This is the first article in a series of interviews with Baker Charter Schools staff.  Many of the questions will be the same in each interview, but the answers will vary because of the many different personalities and teaching passions of our staff!

Could you share with our readers a little bit about yourself and about your job at BWA?

Hi!  I'm Shauna Altman!  I live with my family in Pendleton, Oregon, and I'm part of the Eastern Region at Baker Web Academy.  I am the writing/language arts teacher for 6th grade students that are part of our "Choice Program." That is, students and their parents choose the textbooks that are the best fit for them.  I also teach elementary technology and middle school digital learning, and I plan to start teaching a visual note-taking class this fall.

Wow! That's a lot! We all love our school, but what do you love that is outside our school? Family, hobbies, etc...

My family is awesome, of course!  We love music and going on trips together.  I also do a lot of tech outside of school. I can easily spend hours on the computer or my ipad, playing with art or even playing Minecraft.

What is your favorite thing to teach at BWA?

I love teaching my middle school digital learning class.  I designed it myself with creativity and middle school students in mind.  This summer I plan to add more digital art and video editing elements to the class, based on student requests!

What is your favorite field trip?

This is a tough one.  I find something to love about every trip we take.  However, digging for fossils in Central Oregon was a pretty awesome trip.  I learned so much, and I enjoyed listening to the questions students posed to our ranger field guide. I even went back to dig for fossils on my own later, in the town Fossil, inspired by this trip!

Can you share a student success story?

Yes! All of my advisory students are successful in some way. I think one of my favorite things to watch was an older student, one in high school. I will call him Mo. Mo came to our school halfway through his junior year. Math was stressing him out--big time!  It was just overwhelming and it made him sick to his stomach.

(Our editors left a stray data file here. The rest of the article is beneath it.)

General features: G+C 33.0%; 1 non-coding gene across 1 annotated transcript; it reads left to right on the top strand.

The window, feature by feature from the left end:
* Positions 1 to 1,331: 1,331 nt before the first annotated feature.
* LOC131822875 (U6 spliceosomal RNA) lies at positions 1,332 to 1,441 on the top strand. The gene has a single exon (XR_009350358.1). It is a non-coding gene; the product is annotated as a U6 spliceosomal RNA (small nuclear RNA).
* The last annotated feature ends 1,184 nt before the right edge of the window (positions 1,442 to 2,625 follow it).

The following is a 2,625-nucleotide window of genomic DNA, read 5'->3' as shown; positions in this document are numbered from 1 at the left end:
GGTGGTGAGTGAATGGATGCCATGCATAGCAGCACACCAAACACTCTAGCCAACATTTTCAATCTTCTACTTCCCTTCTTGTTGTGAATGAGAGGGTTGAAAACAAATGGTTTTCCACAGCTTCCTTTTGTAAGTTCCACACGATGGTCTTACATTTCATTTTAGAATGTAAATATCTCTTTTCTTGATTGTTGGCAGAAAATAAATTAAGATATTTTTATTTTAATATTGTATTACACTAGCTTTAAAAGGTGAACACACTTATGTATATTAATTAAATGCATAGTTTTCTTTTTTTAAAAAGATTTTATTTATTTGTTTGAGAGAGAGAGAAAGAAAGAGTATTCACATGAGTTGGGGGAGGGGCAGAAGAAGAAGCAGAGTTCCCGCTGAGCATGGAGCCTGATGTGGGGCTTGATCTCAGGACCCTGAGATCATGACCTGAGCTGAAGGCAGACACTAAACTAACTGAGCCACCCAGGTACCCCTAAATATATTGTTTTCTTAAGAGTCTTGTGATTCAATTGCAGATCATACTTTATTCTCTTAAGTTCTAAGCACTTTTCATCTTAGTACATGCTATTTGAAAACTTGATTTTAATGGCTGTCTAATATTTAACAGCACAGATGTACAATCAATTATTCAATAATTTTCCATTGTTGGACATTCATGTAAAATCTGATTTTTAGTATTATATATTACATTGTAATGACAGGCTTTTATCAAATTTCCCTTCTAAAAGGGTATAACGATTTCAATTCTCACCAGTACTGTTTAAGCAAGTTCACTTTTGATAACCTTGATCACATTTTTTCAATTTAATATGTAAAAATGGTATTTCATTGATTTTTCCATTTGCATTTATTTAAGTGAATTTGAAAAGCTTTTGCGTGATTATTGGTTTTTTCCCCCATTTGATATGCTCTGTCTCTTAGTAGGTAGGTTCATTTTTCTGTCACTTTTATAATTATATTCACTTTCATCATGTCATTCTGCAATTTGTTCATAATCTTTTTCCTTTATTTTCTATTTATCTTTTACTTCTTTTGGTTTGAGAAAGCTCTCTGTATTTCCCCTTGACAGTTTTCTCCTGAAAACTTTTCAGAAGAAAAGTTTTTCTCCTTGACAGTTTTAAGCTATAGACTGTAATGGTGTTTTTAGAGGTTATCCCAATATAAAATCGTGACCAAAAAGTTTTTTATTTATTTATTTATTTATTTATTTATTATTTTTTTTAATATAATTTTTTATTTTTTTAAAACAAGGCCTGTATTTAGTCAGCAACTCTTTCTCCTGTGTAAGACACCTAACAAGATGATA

When we put Mo in our most popular math class, it started to stress him out again. So we met with a counselor. (If I remember correctly, we had a video conference.) We decided to try a different math curriculum.  I also gave him the information to contact the math tutors and I showed him how to search for additional math lessons on Khan Academy.

The switch made all the difference! Suddenly he was able to study and take notes in a way that worked for him, he was able to get the help he needed, and he began to see success in the math class.  It was all that the student needed to feel better at school and in to feel better in general!

What was the most memorable home visit that you have experienced?

My favorite things at home visits happen after all of the progress monitoring is done and all of the other logistics are out of the way.  Then I can read a story with the little kids, or help with an art project, or show a fun video on youtube that helps with math, or share a website with older kids who need an extra challenge.  There is always some fun way to integrate technology into learning, but art supplies are super fun as well!

What is a challenge that you have had to overcome at Baker Web Academy?

One challenge that I faced when I started my advisory home visits was that students would just leave the table or start playing on a device while I was meeting with them. I found that it really helped to set up expectations--at the start of the year and again at the start of the new semester--where we talked about no cell phones or devices at the table when it is the student's turn. I expect students and parents to be present when I am at their house, and I am present in return. We only have an hour, twice a month. So we'd better make the most of that time together!

As a school, we have studied the growth mindset all year as part of our professional development. What does the growth mindset mean to you?

To me, the growth mindset means that things will change, and we will change and grow with them.  Mistakes will be made, and that is ok. We will fail. I will, my students will, and parents of students will. And that is ok, too. If we never fail it is only because we never tried.

Through failure, we will learn where we need to focus on improvement.  Sometimes that means we need to take that class again. Sometimes we just need to spend more time doing the work we have. And sometimes we need to take a different path to get to the same results. Always, I see my students' path to graduation and the world beyond.

Thank you, Shauna, for taking the time to do this interview!  

Thank you!  Have a great day!